CS 142, Fall 2019

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Distributed Computing

Instructors

  • Richard Murray (CMS)
  • Mani Chandy (CMS)
  • Lectures: MW, 2-3 pm, 105 Annenberg
  • Office hours: by appointment

Teaching assistants

  • TBD
  • Problem solving sessions: Fri, 2-3 pm, 105 Annenberg
  • Office hours: TBD
  • Online resources: Piazza (Q&A forum), Moodle (HW submission)

Course description

CS 142. Distributed Computing. 9 units (3-0-6); first term. Prerequisites: CS 24, CS 38. Fundamental concepts for the design and analysis of distributed systems and algorithms, including reasoning about distributed programs, handling the lack of global time and global state, achieving distributed consensus in the presence of faults and asynchrony, and designing fault-tolerance for distributed systems. Review of state-of-the-art distributed systems, particularly cloud computing systems. Instructor: Murray/Chandy.

Course announcements

  • 6 Nov 2017, 5:30 pm: updated copies of lecture 7.1 slides with some small corrections are posted.
  • 11 Oct 2017, 4 pm: updated copies of lecture slides with some small corrections are posted (including Mani's alternative version of the proof for FindMax).
  • 4 Oct 2017: If you are having trouble submitting your set via Moodle, try this link: https://courses.caltech.edu/course/view.php?id=2761

Course syllabus and schedule

Lecture Schedule

There will be 2-3 one hour lectures per week, with the specific days varying from week-to-week. The lecture days for each week will be announced in class and posted here at least 1 week in advance.

Reading:

  • Opt = optional reading (useful if you are confused and trying to understand the basic concepts)
  • Rec = recommended reading (this is what the homework is based on)
  • Adv = advanced reading (more detailed results, useful if you are interested in learning more)
Date Topic Reading/Homework
W1 (30 Sep)
  • Logic and computation
  • Motivation, course admin
  • Propositional logic, guarded command programs
  • Sivilotti, Chapters 1 and 2
  • HW #1 due on 4 Oct
W2 (7 Oct)
  • Specifications and proofs
  • Program properties (invariants, safety, liveness)
  • Simple examples and proofs of correctness
  • Sivilotti, Chapters 3 and 4
  • HW #2 due on 11 Oct
W3 (14 Oct)
  • HW #3 due on 18 Oct
W4 (21 Oct)
  • Time, clocks
  • Gossip algorithms
  • Sivilotti, Chapter 5 and 6
  • HW #4 due on 25 Oct
W5 (28 Oct)
  • Introduction to snapshots (not covered on midterm)
  • Note: No lecture on Friday
  • Midterm office hours: TBD
  • Sivilotti, Chapter 9
  • Midterm: out 25 Oct, due 31 Oct
W6 (4 Nov)
  • Mutual exclusion
  • Sivilotti, Chapter 7
  • HW #5 due on 8 Nov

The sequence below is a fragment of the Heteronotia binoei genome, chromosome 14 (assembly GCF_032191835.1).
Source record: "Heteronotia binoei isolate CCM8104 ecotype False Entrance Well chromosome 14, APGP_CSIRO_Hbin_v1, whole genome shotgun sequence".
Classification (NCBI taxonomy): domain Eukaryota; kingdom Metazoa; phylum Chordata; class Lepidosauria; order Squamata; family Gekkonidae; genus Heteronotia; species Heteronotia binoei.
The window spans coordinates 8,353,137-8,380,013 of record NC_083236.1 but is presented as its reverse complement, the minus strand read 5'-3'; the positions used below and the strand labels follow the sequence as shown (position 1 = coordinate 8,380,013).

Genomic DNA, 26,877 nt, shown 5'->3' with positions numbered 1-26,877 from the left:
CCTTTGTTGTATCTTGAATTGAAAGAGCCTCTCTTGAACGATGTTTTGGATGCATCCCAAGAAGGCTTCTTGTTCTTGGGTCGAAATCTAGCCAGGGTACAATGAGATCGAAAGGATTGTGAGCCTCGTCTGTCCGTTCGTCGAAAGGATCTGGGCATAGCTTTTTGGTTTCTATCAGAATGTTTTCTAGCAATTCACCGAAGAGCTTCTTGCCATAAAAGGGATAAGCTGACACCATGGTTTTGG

W7 (11 Nov)
  • Specifications, refinement, dining philosophers
  • Sivilotti, Chapter 8
  • Chandy and Misra, Ch 7 & 12
  • HW #6 due on 15 Nov
W8 (18 Nov)
  • Byzantine agreement and the PAXOS algorithm
  • Sivilotti, Ch 12
  • Paxos Made Simple (Lamport, 2001)
  • HW #7 due on 22 Nov
W9 (25 Nov)
W10 (2 Dec)
  • Distributed consensus and distributed ledger
  • No class on 27 Nov (Wed)
  • Modified office hours: TBD
  • Bitcoin: A Peer-to-Peer Electronic Cash System
  • Bitcoin and Cryptocurrency Technologies, Narayanan et al, 2017. Chapter 2
  • HW #8 due on 3 Dec (Sun)
  • Final: out 1 Dec, due 8 Dec @ 2 pm

Grading

The final grade will be based on homework sets, a midterm exam, and a final exam:

  • Homework (50%): Homework sets will be handed out weekly and due on Wednesdays by 2 pm (submitted via Moodle). Each student is allowed up to two extensions of no more than 2 days each over the course of the term. Homework turned in after Friday at 2 pm or after the two extensions are exhausted will not be accepted without a note from the health center or the Dean.
  • Midterm exam (20%): A midterm exam will be handed out at the beginning of midterms period (25 Oct) and due at the end of the midterm examination period (1 Nov). The midterm exam will be open book (textbook and course notes OK: access to the Internet is not allowed).
  • Final exam (30%): The final exam will be handed out on the last day of class (1 Dec) and due at the end of finals week. The final exam will be open book (textbook and course notes OK: access to the Internet is not allowed).

Collaboration Policy

  • Collaboration on homework assignments is encouraged. You may consult outside reference materials, other students, the TA, or the instructor, but you cannot consult homework solutions from prior years and you must cite any use of material from outside references. All solutions that are handed in should be written up individually and should reflect your own understanding of the subject matter at the time of writing.
  • No collaboration is allowed on the midterm or final exams.

Course Text and References

The primary course text is

  • P. Sivilotti, Introduction to Distributed Systems, Course notes, 2007.

The following additional references may also be useful:

  • K.M. Chandy and J. Misra, Parallel Program Design: A Foundation, Addison-Wesley, 1988